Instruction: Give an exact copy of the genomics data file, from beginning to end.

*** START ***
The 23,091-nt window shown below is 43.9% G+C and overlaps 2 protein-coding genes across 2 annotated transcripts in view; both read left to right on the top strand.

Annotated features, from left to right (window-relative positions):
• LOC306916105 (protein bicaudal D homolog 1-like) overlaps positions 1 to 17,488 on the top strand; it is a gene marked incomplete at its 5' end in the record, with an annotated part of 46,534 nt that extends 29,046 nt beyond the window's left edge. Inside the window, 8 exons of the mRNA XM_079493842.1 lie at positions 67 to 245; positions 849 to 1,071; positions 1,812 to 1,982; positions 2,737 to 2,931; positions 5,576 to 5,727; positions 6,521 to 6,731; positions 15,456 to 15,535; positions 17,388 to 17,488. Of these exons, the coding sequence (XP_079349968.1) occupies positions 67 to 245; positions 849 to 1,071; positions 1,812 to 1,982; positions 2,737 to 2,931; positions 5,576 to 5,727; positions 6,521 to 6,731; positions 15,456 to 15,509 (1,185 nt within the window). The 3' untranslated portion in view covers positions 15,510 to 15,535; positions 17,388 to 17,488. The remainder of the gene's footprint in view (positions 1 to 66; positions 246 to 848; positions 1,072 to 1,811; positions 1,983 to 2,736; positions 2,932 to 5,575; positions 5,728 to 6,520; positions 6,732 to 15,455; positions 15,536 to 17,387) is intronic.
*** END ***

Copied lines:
The 23,091-nt window shown below is 43.9% G+C and overlaps 2 protein-coding genes across 2 annotated transcripts in view; both read left to right on the top strand.

Annotated features, from left to right (window-relative positions):
• LOC306916105 (protein bicaudal D homolog 1-like) overlaps positions 1 to 17,488 on the top strand; it is a gene marked incomplete at its 5' end in the record, with an annotated part of 46,534 nt that extends 29,046 nt beyond the window's left edge. Inside the window, 8 exons of the mRNA XM_079493842.1 lie at positions 67 to 245; positions 849 to 1,071; positions 1,812 to 1,982; positions 2,737 to 2,931; positions 5,576 to 5,727; positions 6,521 to 6,731; positions 15,456 to 15,535; positions 17,388 to 17,488. Of these exons, the coding sequence (XP_079349968.1) occupies positions 67 to 245; positions 849 to 1,071; positions 1,812 to 1,982; positions 2,737 to 2,931; positions 5,576 to 5,727; positions 6,521 to 6,731; positions 15,456 to 15,509 (1,185 nt within the window). The 3' untranslated portion in view covers positions 15,510 to 15,535; positions 17,388 to 17,488. The remainder of the gene's footprint in view (positions 1 to 66; positions 246 to 848; positions 1,072 to 1,811; positions 1,983 to 2,736; positions 2,932 to 5,575; positions 5,728 to 6,520; positions 6,732 to 15,455; positions 15,536 to 17,387) is intronic.